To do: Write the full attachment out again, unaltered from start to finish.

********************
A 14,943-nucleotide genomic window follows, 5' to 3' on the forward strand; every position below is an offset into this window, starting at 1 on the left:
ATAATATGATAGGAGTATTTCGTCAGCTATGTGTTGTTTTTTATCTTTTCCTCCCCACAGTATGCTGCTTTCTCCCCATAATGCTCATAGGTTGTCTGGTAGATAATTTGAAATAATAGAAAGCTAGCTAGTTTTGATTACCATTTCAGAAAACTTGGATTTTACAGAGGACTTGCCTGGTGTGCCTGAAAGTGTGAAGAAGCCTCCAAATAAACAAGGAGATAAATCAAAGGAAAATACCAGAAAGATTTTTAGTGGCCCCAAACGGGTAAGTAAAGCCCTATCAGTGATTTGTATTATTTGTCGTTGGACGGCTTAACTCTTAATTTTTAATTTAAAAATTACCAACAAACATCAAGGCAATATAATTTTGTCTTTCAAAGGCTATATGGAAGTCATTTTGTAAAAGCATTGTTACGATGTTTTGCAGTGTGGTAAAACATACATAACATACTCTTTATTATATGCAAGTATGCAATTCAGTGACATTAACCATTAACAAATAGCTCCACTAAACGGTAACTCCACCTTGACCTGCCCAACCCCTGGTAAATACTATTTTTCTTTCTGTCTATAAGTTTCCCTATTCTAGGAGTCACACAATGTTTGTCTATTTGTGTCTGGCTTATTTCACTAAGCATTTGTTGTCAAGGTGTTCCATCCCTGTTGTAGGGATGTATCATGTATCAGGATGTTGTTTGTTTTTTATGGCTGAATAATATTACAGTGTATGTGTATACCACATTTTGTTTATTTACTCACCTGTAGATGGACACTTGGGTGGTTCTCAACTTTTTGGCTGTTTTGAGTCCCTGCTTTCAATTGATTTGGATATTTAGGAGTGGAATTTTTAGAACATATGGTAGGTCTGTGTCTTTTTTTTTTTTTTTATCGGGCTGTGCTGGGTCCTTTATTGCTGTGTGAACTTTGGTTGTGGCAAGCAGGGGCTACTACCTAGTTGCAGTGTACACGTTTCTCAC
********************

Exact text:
A 14,943-nucleotide genomic window follows, 5' to 3' on the forward strand; every position below is an offset into this window, starting at 1 on the left:
ATAATATGATAGGAGTATTTCGTCAGCTATGTGTTGTTTTTTATCTTTTCCTCCCCACAGTATGCTGCTTTCTCCCCATAATGCTCATAGGTTGTCTGGTAGATAATTTGAAATAATAGAAAGCTAGCTAGTTTTGATTACCATTTCAGAAAACTTGGATTTTACAGAGGACTTGCCTGGTGTGCCTGAAAGTGTGAAGAAGCCTCCAAATAAACAAGGAGATAAATCAAAGGAAAATACCAGAAAGATTTTTAGTGGCCCCAAACGGGTAAGTAAAGCCCTATCAGTGATTTGTATTATTTGTCGTTGGACGGCTTAACTCTTAATTTTTAATTTAAAAATTACCAACAAACATCAAGGCAATATAATTTTGTCTTTCAAAGGCTATATGGAAGTCATTTTGTAAAAGCATTGTTACGATGTTTTGCAGTGTGGTAAAACATACATAACATACTCTTTATTATATGCAAGTATGCAATTCAGTGACATTAACCATTAACAAATAGCTCCACTAAACGGTAACTCCACCTTGACCTGCCCAACCCCTGGTAAATACTATTTTTCTTTCTGTCTATAAGTTTCCCTATTCTAGGAGTCACACAATGTTTGTCTATTTGTGTCTGGCTTATTTCACTAAGCATTTGTTGTCAAGGTGTTCCATCCCTGTTGTAGGGATGTATCATGTATCAGGATGTTGTTTGTTTTTTATGGCTGAATAATATTACAGTGTATGTGTATACCACATTTTGTTTATTTACTCACCTGTAGATGGACACTTGGGTGGTTCTCAACTTTTTGGCTGTTTTGAGTCCCTGCTTTCAATTGATTTGGATATTTAGGAGTGGAATTTTTAGAACATATGGTAGGTCTGTGTCTTTTTTTTTTTTTTTATCGGGCTGTGCTGGGTCCTTTATTGCTGTGTGAACTTTGGTTGTGGCAAGCAGGGGCTACTACCTAGTTGCAGTGTACACGTTTCTCAC